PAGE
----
Original Douay Rheims Bible (1582 & 1610)

The Epistle of Saint Pavl the Apostle to the Hebrews

THAT the Hebrewes were not al the Iewes, but only a part of them, it is manifest Act. 6. where the primitiue Church of Hierusalem, although it consisted of Iewes only, as we read Act. 2. yet is said to consist of two sorts, Greekes & Hebrewes. Which againe is manifest Phil. 3. where S. Paul comparing himself with the Iudaical false-Apostles, saith, that he also is, an Hebrew of Hebrwes. Finally, they seeme to haue been those Iewes which were borne in Iurie, which for the most part dwelled also there. Therfore to the Christian Iewes in Hierusalem and in the rest of Iurie, S. Paul writeth this Epistle, out of Italie: saying thereupon, The brethren; of Italie salute you. Heb. 13. By which words, and by these other in the same place, Know ye our brother Timothee to be dismissed, with whom (if he come the sooner) I wil see you, it is euident, that he wrot this, not only after he was brought prisoner to Rome, wherein S. Luke endeth the Actes of the Apostles, but also after he was set at libertie there againe.
Many causes are giuen of the Doctours, why writing to the Iewes, he doth not put his name in the beginning,
Paul an Apostle, &c. as he doth lightly in his Epistles to the Churches and Bishops of the Gentils. 2. Tim. 1.
1. Tim. 2.
The most likely cause is, for that he was the Preacher and Apostle and Maister of the Gentils. And againe in another place he saith, that himself was appointed the Apostle of the Gentils, as Peter of the Iewes. Gal. 2. Only S. Peter therfore writing to the Iewes, doth vse this stile: Peter an Apostle of IESVS Christ 1. Pet. 1. &c. because he was more peculiarly their Apostle, as being the Vicar of Christ, who was also himself Yet was Christ head of the Gentils also. So likewise his vicar S. Peter, notwithstanding his more peculiar Apostleship ouer the Iewes. more specially the Minister of the Circumcision, that is (as himself speaketh) not sent but to the sheep which were lost of the house of Israël. Mat. 15. Rom. 5.
The Argument of the Epistle S. Paul himself doth tel vs in two words, calling it verbum solatij, the word of solace and comfort. Heb. 13. Which also is plaine in the whole course of the Epistle, namely in the tenth chapter. v. 32. &c. Where he exhorteth them to take great comfort and confidence in their manifold tribulations sustained of their owne Countrie-men the Iewes, whereof the Apostle also maketh mention to the Thessalonians. 1. Thess. 2. v. 14. Those persecutions then of the obstinate incredulous Iewes their countrie-men, was one great tentation vnto them. Another tentation was, the persuasions that they brought vnto them out of Scriptures, to cleaue vnto the Law, and not to beleeue in IESVS the dead man.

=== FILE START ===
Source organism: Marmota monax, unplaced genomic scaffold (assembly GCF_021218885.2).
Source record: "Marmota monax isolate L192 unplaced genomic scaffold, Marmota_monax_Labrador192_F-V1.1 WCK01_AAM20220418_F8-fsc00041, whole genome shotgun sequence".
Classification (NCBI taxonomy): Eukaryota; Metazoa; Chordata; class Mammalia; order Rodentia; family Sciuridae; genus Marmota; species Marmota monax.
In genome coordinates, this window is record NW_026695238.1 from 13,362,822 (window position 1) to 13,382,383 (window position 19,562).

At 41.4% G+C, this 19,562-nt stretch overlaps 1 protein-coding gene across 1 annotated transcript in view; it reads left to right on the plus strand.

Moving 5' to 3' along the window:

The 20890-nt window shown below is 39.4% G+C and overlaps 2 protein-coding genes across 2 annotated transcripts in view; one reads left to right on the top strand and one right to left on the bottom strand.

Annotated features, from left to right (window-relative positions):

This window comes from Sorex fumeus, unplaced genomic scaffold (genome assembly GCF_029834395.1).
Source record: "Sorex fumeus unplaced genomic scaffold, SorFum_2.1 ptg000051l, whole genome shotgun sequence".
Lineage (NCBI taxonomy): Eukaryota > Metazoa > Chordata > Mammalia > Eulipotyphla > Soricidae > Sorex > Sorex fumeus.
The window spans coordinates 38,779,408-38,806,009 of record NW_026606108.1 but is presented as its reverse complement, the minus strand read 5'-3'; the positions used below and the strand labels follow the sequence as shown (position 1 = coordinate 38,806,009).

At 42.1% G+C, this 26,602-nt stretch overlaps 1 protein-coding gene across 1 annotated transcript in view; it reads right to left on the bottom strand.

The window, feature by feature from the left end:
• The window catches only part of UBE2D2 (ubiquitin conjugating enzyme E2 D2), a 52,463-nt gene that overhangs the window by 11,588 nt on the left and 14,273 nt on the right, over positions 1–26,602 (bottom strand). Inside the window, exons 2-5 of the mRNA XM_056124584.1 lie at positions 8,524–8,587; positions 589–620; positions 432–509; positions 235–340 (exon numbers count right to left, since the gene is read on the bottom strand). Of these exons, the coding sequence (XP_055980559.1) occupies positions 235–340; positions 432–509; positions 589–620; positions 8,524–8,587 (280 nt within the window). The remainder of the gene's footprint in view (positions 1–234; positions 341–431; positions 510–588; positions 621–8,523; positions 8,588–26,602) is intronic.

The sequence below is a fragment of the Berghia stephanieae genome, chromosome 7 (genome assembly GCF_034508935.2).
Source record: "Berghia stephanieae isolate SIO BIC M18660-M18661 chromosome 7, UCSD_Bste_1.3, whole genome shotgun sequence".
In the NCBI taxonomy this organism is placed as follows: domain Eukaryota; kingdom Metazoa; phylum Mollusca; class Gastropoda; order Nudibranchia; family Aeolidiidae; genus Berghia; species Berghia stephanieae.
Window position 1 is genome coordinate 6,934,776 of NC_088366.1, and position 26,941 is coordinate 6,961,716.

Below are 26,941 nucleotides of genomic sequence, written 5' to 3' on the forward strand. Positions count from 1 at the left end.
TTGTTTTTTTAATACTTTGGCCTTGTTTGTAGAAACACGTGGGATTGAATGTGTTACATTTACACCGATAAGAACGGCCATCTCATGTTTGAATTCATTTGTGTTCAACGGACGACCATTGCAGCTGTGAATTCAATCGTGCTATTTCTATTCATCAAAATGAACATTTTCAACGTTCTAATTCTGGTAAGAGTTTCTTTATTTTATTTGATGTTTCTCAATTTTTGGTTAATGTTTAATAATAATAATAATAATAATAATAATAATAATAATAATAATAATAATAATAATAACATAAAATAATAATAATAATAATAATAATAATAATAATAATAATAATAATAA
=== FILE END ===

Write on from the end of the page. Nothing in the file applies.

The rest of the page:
And whereas the Iewes did magnifie their law, by the Prophets, and by the Angels by whom it was giuen, and by Moyses, and by their land of promise, into which Iosue brought them, and by their father Abraham, and by their Aaronical or Leuitical priesthood and Sacrifices, by their Tabernacle, and by their Testament: he sheweth, that our Lord IESVS, as being the natural Sonne of God, passeth incomparably the Prophets, the Angels, and Moyses: that the rest or quietnes which God promised, was not in their earthly land, but in heauen: that his figure Melchisedech farre passed Abraham: and that his priesthood, Sacrifice, Tabernacle, and Testament, farre passed theirs. In al which he shooteth often at these three markes: to take away the scandal of Christes death, by giuing them sundrie good reasons and testimonies of it: to erect their minds from visible and earthly promises (to which only, the Iewes were wholy bent) to inuisible and heauenly: and to insinuate that the Ceremonies should now cease, the time of their correction by Christ being now come.
The Epistle may be deuided into these parts: the first, of Christes excellencie aboue the Prophets, Angels, Moyses, and Iosue, c. 1. 2. 3. 4. The second, of his priesthood and excellencie thereof aboue the Priesthood of the old Testament: c. 5. vnto the middest of the 10. The last part is of exhortation c. 10. v. 9. to the end of the Epistle.